The tensioner 28 has a first piston assembly 70 that moves axially within barrel 60. The piston assembly 70 includes a combination first piston 72 and piston rod 32. The piston assembly 70 also includes an upper end typically interfaced with a rod end cap 46 (FIG. 2), a lower end having a piston 72 including an aperture 74, and a main body therebetween including an inner bore 76. The combination, as described above and as to be described below, forms a channel which forms an enclosure of varying size depending on primary accumulator gas pressure P1 and stroke position of the riser tensioner piston rod 32. In this embodiment, preferably the aperture 74 of piston 72 is not the same diameter as bore 76. The piston 72 has an outer diameter substantially equivalent to the inner diameter of the axial inner bore 66 of cylinder barrel 60. Also, preferably, the outer diameter of piston rod 32 is substantially equivalent to the diameter of piston rod aperture 62.

The first piston assembly 70 is slidably positioned to telescope from inside the cylinder barrel 60 to provide tension and stiffness to the riser system 22. Preferably the outer diameter of piston rod 32 is smaller than the inner diameter of cylinder barrel inner bore 66. This differential diameter between the first piston diameter/cylindrical barrel inner bore diameter and the piston rod main body diameter/piston rod aperture diameter forms a back annulus 78. The back annulus 78 is preferably vented to the atmosphere or through vent lines (not shown) following an appropriate methodology as known by those skilled in the art.

The telescopic range of the first piston 72 can be limited by stops, described below, which present an upper and lower limit for the travel of the first piston 72. In the configuration shown in FIGS. 3-5, the differential diameter between the piston rod 32 and first piston 72 form a shoulder 79 on the upper surface of the first piston 72 adjacent its outer circumference. The upper limit is the position where the first piston upper shoulder 79 contacts the lower surface 80 of the upper end of the cylinder barrel 60. The lower limit is a position where the lower surface 82 of the first piston 72 contacts the upper surface 84 of the bottom of the cylinder barrel 60.

The piston assembly inner bore 76 interfaces and is in fluid communication through its lower aperture 64 with hydraulic fluid in the cylinder barrel 60, which as previously stated is in communication with primary accumulator hydraulic volume Vh1. The volume of hydraulic fluid entering the piston assembly inner bore 76 adjacent its lower side is directly dependent upon gas pressure P1 within the primary accumulator 52, which is directly dependent upon stroke position of the tensioner piston rod 32. The first piston 72 includes seals 90 that slidably engage and seal the bore 66 of barrel 60.

The first piston 72, particularly, the inner bore 76, encloses a second piston 92 which form a housing for a secondary accumulator. The second piston 92, a fluid separator, has an upper and lower surface 94, 96, and a diameter that is substantially equal to the diameter of the first piston rod inner bore 76. The second piston 92 is slidably carried within the piston rod inner bore 76. In the embodiment shown, the second piston 92 includes pressure seals that slidingly engage inner bore 76. The second piston upper surface 94 in combination with the piston rod inner bore 76 form an enclosure, which along with a gas volume Vg2 and hydraulic volume Vh2, sealingly contained on the upper side 94 of the second piston 92, define a secondary accumulator 98 having a gas pressure P2. In a preferred variation, a charging connection (not shown) is located on the piston assembly 70 to permit intermittent or continuous charging of both the gas Vg2 and hydraulic volumes Vh2 from an external pressure source (not shown), depending on the embodiment implemented. In an alternative variation, the secondary accumulator 98 may include an interface (not shown) with an external accumulator (not shown) to provide added gas volume Vg2. Although FIGS. 3-5 show use of hydraulic volumes Vh1 and Vh2, the primary accumulator 52 and secondary accumulator 98 can be made purely of a gas having volume Vg1 and Vg2, respectively. The use of hydraulic oil or fluid is, however, preferred in this embodiment as it reduces the requirements on the first and second piston high-pressure seals.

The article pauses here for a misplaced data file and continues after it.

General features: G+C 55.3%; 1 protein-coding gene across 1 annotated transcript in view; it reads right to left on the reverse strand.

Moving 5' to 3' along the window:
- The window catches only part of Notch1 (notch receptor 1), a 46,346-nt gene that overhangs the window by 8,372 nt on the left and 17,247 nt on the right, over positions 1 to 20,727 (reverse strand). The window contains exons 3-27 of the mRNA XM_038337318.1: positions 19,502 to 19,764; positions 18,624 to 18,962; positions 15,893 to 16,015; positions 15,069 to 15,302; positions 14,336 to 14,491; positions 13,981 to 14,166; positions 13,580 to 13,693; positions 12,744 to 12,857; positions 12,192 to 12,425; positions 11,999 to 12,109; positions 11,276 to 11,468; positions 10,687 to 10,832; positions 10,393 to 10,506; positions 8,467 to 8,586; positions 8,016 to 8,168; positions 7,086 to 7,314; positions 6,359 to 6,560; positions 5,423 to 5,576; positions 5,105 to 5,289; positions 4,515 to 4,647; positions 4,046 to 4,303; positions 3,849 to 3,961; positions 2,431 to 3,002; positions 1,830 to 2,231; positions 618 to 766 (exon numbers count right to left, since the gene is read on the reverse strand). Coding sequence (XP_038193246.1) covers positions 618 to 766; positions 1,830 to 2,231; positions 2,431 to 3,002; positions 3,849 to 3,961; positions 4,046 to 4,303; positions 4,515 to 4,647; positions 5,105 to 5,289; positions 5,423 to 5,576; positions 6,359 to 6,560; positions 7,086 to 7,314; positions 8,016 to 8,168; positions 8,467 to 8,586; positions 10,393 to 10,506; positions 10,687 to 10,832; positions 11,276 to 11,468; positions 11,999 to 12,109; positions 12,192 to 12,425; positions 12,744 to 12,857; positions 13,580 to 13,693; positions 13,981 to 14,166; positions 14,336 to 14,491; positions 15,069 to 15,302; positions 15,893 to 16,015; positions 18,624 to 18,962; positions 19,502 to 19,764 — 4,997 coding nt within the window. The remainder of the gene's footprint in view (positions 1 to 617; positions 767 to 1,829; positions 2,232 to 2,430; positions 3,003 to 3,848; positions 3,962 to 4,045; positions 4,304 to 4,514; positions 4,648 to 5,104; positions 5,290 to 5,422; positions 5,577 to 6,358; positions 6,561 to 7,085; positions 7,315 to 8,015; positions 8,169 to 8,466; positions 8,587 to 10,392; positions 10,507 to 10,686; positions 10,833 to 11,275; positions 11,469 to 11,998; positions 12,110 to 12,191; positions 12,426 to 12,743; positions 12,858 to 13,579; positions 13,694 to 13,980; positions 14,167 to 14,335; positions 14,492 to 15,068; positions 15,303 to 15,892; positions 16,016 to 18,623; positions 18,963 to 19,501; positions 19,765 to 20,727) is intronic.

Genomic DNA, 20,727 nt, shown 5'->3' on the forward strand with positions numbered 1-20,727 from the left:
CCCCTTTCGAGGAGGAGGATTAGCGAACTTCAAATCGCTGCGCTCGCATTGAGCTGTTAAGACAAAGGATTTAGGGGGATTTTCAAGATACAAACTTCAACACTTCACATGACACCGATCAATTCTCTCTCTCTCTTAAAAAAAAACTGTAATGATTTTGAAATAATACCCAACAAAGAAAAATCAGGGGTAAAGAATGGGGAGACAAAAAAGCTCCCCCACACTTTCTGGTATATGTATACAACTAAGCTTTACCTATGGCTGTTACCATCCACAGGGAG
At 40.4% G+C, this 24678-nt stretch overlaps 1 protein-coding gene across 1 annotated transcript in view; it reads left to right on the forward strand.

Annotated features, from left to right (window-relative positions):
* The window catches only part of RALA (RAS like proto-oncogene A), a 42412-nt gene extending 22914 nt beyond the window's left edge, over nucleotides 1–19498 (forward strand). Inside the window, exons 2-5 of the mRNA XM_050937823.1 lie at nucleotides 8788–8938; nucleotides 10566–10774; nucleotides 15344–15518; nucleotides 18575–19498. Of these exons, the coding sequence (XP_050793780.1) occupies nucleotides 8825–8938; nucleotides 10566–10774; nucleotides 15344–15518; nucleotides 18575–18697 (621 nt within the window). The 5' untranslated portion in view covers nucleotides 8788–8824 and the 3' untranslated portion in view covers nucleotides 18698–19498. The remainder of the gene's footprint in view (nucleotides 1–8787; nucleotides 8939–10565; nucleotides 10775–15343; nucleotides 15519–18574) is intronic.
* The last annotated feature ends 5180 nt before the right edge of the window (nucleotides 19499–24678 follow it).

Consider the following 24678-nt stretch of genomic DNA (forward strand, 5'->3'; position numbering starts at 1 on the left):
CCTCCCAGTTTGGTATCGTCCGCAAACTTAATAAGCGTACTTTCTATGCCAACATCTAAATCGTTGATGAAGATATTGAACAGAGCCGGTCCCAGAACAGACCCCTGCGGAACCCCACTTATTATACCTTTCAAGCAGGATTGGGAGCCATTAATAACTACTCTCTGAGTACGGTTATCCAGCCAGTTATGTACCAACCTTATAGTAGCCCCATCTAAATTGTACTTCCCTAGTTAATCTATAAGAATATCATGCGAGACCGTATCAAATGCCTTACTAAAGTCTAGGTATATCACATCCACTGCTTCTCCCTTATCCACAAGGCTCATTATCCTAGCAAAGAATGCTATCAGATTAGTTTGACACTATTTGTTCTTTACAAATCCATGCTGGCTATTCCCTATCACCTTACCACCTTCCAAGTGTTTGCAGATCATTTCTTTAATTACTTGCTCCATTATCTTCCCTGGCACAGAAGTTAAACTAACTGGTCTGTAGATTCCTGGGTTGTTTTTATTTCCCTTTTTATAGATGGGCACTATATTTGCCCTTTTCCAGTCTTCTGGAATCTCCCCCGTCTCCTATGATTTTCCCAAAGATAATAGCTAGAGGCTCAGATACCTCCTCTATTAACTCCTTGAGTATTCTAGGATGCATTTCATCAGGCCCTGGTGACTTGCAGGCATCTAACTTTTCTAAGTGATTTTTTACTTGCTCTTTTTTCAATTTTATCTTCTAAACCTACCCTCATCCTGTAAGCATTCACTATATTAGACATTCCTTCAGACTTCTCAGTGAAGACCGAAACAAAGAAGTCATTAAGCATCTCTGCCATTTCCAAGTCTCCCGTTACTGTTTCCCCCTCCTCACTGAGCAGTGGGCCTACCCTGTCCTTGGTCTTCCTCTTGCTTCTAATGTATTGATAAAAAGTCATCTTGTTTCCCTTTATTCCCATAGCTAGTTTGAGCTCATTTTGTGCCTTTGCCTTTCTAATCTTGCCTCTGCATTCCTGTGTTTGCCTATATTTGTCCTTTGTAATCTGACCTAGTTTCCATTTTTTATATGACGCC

The first piston rod inner bore 76 can also include a set of stops, 86, 88. Preferably retraction stops 86 are fixedly attached or formed of a protrusion in a position to define the maximum upper travel limit of the second piston 92 and ensure secondary accumulator 98 integrity. Extension stops 88 can be formed within either the inner bore 76 of the piston rod 72 or within or as part of the first piston aperture 74. FIGS. 3-5 depict the extension stop 88 as formed from part of a lower surface 82 of the first piston 72 which effectively forms the aperture 74 into a two-stage aperture within the first piston 72.